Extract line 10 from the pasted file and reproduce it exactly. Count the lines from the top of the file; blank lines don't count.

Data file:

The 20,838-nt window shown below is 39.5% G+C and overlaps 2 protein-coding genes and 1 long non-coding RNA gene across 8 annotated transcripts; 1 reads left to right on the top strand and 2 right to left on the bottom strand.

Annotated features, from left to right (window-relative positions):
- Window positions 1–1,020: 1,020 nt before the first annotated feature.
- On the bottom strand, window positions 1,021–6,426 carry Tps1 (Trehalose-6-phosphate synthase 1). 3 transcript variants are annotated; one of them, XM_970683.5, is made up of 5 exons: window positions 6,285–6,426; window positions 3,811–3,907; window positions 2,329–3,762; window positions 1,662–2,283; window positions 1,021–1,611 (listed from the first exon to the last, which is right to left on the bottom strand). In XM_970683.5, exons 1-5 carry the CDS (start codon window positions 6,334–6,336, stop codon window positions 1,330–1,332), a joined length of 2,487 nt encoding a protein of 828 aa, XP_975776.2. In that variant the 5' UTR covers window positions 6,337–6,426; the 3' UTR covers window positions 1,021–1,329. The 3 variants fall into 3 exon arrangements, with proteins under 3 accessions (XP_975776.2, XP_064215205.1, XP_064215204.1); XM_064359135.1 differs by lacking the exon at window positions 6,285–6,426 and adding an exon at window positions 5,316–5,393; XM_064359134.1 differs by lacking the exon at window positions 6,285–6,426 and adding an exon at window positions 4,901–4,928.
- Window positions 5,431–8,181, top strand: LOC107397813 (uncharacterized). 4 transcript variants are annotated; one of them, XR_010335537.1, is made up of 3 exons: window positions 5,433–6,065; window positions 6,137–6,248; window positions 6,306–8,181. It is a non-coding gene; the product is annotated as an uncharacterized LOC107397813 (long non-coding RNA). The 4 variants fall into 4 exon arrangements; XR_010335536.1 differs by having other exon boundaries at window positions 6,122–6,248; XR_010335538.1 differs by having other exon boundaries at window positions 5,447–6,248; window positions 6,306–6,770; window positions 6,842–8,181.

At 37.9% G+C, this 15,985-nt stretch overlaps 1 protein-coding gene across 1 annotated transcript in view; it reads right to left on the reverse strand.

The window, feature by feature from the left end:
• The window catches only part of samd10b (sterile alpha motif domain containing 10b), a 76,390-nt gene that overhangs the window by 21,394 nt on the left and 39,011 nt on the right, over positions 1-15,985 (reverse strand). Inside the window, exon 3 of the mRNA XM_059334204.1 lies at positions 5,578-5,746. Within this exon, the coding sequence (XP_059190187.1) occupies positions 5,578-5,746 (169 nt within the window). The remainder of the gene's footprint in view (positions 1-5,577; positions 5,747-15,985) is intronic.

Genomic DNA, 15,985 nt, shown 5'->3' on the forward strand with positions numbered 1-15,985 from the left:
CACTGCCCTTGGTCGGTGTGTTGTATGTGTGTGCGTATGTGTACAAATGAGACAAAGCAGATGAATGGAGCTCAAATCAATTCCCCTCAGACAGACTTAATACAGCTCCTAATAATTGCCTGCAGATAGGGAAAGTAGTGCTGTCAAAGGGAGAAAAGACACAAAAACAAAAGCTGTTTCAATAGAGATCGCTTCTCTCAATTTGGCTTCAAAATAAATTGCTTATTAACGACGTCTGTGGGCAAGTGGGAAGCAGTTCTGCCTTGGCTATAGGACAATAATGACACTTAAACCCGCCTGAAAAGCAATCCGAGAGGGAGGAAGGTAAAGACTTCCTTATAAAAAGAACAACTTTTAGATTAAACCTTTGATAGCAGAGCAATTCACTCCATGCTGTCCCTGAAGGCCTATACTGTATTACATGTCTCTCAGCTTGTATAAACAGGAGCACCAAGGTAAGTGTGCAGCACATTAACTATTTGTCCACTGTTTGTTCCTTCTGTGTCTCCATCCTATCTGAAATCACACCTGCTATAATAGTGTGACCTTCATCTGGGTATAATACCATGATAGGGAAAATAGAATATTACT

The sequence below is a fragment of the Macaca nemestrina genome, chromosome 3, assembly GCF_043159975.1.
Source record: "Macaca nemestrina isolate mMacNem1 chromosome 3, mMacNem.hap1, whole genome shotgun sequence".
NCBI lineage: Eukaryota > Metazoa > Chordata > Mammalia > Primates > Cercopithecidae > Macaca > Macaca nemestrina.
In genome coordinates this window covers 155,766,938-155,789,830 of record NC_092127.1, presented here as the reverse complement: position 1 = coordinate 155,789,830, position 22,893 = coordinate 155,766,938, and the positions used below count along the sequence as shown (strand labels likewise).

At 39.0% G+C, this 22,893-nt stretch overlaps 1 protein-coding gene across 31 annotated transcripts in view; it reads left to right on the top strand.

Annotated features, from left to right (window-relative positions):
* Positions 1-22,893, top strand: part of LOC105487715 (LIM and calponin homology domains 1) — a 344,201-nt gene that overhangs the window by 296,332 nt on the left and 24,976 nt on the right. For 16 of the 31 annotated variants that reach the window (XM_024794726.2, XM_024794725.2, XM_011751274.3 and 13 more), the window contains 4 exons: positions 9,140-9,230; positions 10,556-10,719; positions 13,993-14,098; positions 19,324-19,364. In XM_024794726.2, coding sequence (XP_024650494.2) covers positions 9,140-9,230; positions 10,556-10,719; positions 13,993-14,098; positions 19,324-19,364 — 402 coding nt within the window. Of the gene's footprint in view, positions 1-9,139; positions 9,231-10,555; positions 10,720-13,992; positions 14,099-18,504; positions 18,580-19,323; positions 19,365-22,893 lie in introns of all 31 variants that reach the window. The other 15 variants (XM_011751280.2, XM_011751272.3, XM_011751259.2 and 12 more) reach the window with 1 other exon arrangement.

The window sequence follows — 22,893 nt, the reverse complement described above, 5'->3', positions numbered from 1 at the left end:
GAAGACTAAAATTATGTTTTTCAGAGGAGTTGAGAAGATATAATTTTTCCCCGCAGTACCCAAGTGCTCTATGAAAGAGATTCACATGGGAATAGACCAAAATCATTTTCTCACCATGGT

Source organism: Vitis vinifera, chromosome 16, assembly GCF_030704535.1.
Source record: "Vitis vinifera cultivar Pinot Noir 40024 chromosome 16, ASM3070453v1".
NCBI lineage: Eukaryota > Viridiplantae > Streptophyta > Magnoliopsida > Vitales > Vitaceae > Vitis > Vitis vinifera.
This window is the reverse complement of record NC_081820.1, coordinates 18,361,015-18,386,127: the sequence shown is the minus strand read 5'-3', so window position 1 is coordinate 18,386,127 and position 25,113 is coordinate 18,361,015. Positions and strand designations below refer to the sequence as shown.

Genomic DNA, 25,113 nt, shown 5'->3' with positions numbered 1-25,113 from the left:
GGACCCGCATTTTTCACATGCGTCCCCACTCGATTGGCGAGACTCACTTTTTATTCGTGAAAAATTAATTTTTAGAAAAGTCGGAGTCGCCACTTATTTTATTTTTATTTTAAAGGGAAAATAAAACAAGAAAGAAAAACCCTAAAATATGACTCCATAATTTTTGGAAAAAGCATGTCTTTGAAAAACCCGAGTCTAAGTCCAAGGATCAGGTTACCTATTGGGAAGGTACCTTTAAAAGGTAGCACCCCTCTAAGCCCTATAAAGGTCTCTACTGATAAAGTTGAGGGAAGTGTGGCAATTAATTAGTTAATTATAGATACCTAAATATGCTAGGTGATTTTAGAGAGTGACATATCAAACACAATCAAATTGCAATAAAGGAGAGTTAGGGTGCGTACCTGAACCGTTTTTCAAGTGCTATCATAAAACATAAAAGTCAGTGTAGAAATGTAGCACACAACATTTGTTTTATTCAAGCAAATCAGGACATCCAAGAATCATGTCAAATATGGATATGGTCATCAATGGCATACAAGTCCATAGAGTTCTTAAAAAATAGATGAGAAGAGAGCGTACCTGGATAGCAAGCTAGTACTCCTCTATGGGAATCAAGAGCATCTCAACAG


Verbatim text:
CACTGCCCTTGGTCGGTGTGTTGTATGTGTGTGCGTATGTGTACAAATGAGACAAAGCAGATGAATGGAGCTCAAATCAATTCCCCTCAGACAGACTTAATACAGCTCCTAATAATTGCCTGCAGATAGGGAAAGTAGTGCTGTCAAAGGGAGAAAAGACACAAAAACAAAAGCTGTTTCAATAGAGATCGCTTCTCTCAATTTGGCTTCAAAATAAATTGCTTATTAACGACGTCTGTGGGCAAGTGGGAAGCAGTTCTGCCTTGGCTATAGGACAATAATGACACTTAAACCCGCCTGAAAAGCAATCCGAGAGGGAGGAAGGTAAAGACTTCCTTATAAAAAGAACAACTTTTAGATTAAACCTTTGATAGCAGAGCAATTCACTCCATGCTGTCCCTGAAGGCCTATACTGTATTACATGTCTCTCAGCTTGTATAAACAGGAGCACCAAGGTAAGTGTGCAGCACATTAACTATTTGTCCACTGTTTGTTCCTTCTGTGTCTCCATCCTATCTGAAATCACACCTGCTATAATAGTGTGACCTTCATCTGGGTATAATACCATGATAGGGAAAATAGAATATTACT